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Little is known about the effects of lithium intake through drinking water on suicide. This intake originates either from natural rock and soil elution and/or accumulation of lithium-based pharmaceuticals in ground water.
To examine the interplay between natural lithium in drinking water, prescribed lithium-based pharmaceuticals and suicide in Austria.
Spatial Bayesian regressions for males, females and pooled suicide mortality rates were estimated.
Although the expected inverse association between lithium levels in drinking water and suicide mortality was confirmed for males and for total suicide rates, the relationship for females was not significant. The models do not indicate that lithium from prescriptions, assumed to accumulate in drinking water, is related to suicide risk patterns either as an individual effect or as a moderator of lithium levels in drinking water. Gender-specific differences in risk factors and local risk hot spots are confirmed.
The findings do not support the hypotheses that lithium prescriptions have measureable protective effects on suicide or that they interact with lithium in drinking water.
There is some evidence that natural levels of lithium in drinking water
may have a protective effect on suicide mortality.
To evaluate the association between local lithium levels in drinking
water and suicide mortality at district level in Austria.
A nationwide sample of 6460 lithium measurements was examined for
association with suicide rates per 100 000 population and suicide
standardised mortality ratios across all 99 Austrian districts.
Multivariate regression models were adjusted for well-known socioeconomic
factors known to influence suicide mortality in Austria (population
density, per capita income, proportion of Roman Catholics, as well as the
availability of mental health service providers). Sensitivity analyses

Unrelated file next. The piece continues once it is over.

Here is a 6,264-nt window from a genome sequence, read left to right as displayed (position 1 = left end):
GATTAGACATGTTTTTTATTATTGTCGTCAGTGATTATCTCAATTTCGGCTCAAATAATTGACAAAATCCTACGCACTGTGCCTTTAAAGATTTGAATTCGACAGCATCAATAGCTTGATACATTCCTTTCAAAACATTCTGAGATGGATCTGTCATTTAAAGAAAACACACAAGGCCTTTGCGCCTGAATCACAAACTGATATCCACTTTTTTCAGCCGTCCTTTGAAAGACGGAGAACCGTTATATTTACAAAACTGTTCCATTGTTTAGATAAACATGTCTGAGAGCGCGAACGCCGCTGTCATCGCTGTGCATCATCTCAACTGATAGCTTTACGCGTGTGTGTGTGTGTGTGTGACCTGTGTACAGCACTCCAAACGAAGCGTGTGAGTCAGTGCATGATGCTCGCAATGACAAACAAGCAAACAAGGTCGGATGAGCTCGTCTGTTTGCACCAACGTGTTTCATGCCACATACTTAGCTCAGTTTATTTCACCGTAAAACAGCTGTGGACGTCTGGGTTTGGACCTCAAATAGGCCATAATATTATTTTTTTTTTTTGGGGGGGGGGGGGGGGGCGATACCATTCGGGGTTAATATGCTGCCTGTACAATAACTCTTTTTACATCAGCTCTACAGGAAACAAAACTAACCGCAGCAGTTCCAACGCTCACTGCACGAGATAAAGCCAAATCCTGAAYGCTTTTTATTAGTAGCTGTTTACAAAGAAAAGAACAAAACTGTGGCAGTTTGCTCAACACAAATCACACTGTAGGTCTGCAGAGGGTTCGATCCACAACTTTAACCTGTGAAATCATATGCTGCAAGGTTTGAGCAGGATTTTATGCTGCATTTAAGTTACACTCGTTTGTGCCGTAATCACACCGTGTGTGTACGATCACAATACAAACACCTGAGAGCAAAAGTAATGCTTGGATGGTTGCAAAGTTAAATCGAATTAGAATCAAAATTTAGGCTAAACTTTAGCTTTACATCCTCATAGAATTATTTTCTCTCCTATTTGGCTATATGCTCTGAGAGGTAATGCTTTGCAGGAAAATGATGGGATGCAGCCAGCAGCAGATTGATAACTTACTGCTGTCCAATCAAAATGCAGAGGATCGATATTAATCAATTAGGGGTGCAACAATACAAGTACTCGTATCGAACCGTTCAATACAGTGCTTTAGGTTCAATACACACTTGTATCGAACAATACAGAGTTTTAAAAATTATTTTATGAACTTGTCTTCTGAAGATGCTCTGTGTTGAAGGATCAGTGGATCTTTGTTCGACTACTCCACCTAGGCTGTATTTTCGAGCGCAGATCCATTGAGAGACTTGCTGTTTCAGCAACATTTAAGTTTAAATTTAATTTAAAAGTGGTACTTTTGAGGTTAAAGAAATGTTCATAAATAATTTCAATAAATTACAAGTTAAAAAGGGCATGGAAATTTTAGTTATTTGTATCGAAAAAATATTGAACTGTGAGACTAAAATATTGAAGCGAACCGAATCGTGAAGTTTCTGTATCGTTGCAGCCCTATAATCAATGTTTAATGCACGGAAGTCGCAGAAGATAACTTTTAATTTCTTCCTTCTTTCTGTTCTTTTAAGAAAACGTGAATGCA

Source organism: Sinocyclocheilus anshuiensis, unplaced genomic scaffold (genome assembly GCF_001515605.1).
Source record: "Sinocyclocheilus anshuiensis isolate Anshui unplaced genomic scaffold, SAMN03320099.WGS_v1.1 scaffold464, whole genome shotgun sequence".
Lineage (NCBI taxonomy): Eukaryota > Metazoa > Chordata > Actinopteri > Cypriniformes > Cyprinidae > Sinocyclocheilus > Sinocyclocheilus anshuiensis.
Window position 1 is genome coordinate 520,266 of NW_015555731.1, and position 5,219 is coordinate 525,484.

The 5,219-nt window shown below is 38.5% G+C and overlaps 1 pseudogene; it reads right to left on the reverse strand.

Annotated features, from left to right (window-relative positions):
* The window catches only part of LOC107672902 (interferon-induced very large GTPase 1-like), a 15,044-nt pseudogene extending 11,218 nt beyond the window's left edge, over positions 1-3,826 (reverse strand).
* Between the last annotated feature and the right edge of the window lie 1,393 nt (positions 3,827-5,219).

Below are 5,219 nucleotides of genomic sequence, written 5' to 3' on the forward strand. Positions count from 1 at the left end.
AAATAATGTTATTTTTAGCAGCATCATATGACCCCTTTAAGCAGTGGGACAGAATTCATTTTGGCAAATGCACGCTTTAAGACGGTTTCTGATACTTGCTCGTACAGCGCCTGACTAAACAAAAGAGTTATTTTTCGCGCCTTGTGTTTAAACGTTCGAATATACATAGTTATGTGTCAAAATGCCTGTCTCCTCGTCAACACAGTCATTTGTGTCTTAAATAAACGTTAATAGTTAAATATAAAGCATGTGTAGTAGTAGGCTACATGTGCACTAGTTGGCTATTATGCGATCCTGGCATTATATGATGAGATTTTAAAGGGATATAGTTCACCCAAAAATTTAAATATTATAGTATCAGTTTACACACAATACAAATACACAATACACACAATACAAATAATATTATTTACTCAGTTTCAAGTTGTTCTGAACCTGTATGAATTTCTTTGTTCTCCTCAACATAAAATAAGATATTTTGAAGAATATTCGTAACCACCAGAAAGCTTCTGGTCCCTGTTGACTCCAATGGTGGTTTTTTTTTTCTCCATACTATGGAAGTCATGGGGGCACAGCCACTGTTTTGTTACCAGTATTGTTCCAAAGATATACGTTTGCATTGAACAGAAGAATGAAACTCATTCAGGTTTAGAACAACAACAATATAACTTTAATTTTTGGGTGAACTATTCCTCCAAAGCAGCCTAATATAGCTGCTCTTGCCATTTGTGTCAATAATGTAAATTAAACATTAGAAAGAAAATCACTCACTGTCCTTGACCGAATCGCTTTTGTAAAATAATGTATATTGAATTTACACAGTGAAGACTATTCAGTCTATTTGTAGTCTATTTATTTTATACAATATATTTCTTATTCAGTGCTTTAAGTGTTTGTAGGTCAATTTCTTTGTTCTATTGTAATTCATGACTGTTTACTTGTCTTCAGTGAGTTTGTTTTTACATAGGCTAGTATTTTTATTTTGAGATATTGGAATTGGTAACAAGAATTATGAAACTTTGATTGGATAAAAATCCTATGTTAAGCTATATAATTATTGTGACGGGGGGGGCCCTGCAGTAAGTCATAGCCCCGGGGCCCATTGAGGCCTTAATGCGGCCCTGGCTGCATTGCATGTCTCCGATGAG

and weighted least squares regression were used to challenge the
robustness of the results.
The overall suicide rate (R2 = 0.15, β =–0.39,
t =–4.14, P = 0.000073) as well as
the suicide mortality ratio (R2 = 0.17, β =–0.41,
t =–4.38, P = 0.000030) were
inversely associated with lithium levels in drinking water and remained
significant after sensitivity analyses and adjustment for socioeconomic
In replicating and extending previous results, this study provides strong
evidence that geographic regions with higher natural lithium
concentrations in drinking water are associated with lower suicide
The availability of firearms in homes and at aggregate levels is a risk factor for suicide and homicide. One method of reducing access to suicidal means is the restriction of firearm availability through more stringent legislation.
To evaluate the impact of firearm legislation reform on firearm suicides and homicides as well as on the availability of firearms in Austria.
Official statistics on suicides, firearm homicides and firearm licences issued from 1985 to 2005 were examined. To assess the effect of the new firearm law, enacted in 1997, linear regression and Poisson regressions were performed using data from before and after the law reform.
The rate of firearm suicides among some age groups, percentage of firearm suicides, as well as the rate of firearm homicides and the rate of firearm licences, significantly decreased after a more stringent firearm law had been implemented.
Our findings provide evidence that the introduction of restrictive firearm legislation effectively reduced the rates of firearm suicide and homicide. The decline in firearm-related deaths seems to have been mediated by the legal restriction of firearm availability. Restrictive firearm legislation should be an integral part of national suicide prevention programmes in countries with high firearm suicide rates.
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